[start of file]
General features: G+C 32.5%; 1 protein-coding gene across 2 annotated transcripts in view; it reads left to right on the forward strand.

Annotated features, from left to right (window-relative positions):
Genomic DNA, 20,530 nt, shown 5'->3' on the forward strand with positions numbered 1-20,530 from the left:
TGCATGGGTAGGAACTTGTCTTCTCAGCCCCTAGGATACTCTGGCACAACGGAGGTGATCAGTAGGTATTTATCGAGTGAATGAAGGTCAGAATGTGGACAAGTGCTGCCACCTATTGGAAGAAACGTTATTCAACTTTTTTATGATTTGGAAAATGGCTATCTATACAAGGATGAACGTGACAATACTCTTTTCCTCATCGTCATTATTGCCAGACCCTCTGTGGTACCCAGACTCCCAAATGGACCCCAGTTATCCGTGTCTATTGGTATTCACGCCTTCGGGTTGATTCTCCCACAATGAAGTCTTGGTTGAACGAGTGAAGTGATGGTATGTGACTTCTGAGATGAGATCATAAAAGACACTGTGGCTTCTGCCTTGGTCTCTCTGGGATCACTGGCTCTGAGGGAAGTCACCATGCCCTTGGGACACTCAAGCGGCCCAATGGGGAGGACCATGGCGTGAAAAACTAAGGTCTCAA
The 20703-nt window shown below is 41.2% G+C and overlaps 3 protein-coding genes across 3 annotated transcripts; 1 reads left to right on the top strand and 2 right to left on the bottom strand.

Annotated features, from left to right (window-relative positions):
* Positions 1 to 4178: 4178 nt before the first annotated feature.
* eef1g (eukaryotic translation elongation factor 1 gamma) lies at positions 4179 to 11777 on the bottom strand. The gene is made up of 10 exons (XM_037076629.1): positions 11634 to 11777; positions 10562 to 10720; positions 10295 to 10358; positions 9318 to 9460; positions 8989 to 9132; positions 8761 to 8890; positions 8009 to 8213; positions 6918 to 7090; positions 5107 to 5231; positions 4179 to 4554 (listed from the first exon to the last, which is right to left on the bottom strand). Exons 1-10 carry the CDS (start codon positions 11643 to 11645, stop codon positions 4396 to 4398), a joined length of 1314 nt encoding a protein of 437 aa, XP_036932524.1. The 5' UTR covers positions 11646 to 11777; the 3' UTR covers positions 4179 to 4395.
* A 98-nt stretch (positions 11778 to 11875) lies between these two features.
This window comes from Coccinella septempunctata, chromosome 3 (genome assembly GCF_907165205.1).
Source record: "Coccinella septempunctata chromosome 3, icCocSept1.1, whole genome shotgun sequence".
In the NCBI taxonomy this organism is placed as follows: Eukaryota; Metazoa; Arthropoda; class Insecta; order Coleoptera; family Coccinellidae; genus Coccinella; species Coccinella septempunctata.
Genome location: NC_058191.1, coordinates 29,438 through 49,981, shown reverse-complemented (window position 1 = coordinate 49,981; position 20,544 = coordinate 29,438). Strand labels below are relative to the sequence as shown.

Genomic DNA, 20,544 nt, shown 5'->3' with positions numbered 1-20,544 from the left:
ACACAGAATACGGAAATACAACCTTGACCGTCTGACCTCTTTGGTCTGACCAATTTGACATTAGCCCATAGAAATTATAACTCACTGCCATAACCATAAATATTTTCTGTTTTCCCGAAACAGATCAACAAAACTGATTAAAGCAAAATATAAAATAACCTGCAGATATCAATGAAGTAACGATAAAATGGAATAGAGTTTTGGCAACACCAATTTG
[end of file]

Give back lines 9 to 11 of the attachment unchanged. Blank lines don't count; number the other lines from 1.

* A 98-nt stretch (positions 11778 to 11875) lies between these two features.
This window comes from Coccinella septempunctata, chromosome 3 (genome assembly GCF_907165205.1).
Source record: "Coccinella septempunctata chromosome 3, icCocSept1.1, whole genome shotgun sequence".